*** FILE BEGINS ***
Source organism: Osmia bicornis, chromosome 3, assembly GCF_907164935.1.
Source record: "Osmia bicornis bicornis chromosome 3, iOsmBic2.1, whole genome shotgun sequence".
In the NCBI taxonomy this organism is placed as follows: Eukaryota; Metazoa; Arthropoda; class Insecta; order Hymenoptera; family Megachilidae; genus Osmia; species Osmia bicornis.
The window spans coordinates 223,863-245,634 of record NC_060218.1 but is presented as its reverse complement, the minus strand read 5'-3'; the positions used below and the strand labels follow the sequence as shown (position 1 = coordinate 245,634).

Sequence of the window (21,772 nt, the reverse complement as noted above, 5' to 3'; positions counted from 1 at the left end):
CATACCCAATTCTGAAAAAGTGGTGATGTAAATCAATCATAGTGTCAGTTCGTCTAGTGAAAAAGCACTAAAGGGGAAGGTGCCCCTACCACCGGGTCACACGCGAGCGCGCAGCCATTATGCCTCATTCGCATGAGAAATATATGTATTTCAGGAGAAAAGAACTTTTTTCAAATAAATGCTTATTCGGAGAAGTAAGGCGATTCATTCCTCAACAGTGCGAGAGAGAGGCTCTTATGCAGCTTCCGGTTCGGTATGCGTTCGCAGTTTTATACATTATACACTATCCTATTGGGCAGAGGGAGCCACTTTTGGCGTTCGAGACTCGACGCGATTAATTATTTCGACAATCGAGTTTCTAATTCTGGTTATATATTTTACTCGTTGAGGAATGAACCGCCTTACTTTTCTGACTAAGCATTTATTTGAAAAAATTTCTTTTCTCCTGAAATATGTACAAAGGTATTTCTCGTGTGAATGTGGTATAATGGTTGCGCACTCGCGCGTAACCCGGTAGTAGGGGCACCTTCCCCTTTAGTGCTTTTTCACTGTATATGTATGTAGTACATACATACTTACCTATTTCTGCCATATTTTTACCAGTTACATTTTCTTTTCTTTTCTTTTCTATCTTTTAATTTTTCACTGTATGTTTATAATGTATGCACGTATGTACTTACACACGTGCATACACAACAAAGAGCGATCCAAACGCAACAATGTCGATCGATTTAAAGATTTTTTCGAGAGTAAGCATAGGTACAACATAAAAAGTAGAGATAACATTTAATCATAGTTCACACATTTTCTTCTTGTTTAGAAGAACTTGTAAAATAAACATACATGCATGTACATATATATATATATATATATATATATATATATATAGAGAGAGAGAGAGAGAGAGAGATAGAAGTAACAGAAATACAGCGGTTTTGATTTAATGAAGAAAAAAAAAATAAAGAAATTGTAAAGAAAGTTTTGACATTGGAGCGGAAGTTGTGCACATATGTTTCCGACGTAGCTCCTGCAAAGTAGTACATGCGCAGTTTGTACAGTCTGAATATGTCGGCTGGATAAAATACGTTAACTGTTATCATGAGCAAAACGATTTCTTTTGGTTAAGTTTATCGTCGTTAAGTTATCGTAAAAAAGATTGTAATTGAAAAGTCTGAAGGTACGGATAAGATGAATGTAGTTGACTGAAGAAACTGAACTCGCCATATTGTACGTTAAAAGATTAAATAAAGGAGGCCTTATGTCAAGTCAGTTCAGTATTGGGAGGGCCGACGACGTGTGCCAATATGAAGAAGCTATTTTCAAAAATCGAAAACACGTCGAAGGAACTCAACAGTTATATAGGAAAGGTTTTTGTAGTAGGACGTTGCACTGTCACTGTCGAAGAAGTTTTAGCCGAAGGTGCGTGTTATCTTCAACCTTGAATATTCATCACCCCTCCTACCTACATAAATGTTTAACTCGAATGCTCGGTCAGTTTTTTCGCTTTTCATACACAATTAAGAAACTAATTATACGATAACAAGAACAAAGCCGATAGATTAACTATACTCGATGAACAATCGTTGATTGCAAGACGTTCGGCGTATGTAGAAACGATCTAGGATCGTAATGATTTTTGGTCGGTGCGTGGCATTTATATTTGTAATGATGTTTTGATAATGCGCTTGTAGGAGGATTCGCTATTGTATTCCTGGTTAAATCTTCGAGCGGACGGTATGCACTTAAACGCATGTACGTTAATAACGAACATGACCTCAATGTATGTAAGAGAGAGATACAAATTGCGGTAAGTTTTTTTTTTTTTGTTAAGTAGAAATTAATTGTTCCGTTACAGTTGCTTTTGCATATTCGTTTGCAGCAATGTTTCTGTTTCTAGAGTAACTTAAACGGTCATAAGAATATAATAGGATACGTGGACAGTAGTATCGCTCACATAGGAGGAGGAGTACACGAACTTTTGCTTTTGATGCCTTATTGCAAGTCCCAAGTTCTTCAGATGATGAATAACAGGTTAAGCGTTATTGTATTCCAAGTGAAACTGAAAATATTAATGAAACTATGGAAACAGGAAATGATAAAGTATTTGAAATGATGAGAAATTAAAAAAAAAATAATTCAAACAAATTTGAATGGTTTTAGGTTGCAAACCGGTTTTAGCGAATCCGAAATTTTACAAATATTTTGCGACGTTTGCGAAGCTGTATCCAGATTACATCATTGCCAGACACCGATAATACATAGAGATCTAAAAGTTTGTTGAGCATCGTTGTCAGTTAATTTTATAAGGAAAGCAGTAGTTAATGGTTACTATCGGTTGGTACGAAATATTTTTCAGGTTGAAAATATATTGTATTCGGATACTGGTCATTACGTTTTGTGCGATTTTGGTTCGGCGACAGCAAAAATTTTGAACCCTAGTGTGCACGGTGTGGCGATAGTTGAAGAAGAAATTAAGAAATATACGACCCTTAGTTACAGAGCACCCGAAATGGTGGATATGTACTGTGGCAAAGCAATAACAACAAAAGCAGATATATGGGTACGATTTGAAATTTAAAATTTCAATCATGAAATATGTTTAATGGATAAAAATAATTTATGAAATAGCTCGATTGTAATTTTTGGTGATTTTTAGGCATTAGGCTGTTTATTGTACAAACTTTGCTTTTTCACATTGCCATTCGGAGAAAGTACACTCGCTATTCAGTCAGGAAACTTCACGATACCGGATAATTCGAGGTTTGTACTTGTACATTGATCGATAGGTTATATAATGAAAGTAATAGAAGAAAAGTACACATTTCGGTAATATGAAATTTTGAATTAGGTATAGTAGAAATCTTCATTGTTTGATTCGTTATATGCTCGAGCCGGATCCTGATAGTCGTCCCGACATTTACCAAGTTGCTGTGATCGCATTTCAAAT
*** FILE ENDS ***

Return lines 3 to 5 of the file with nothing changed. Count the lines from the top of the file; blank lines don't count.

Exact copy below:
In the NCBI taxonomy this organism is placed as follows: Eukaryota; Metazoa; Arthropoda; class Insecta; order Hymenoptera; family Megachilidae; genus Osmia; species Osmia bicornis.
The window spans coordinates 223,863-245,634 of record NC_060218.1 but is presented as its reverse complement, the minus strand read 5'-3'; the positions used below and the strand labels follow the sequence as shown (position 1 = coordinate 245,634).

Sequence of the window (21,772 nt, the reverse complement as noted above, 5' to 3'; positions counted from 1 at the left end):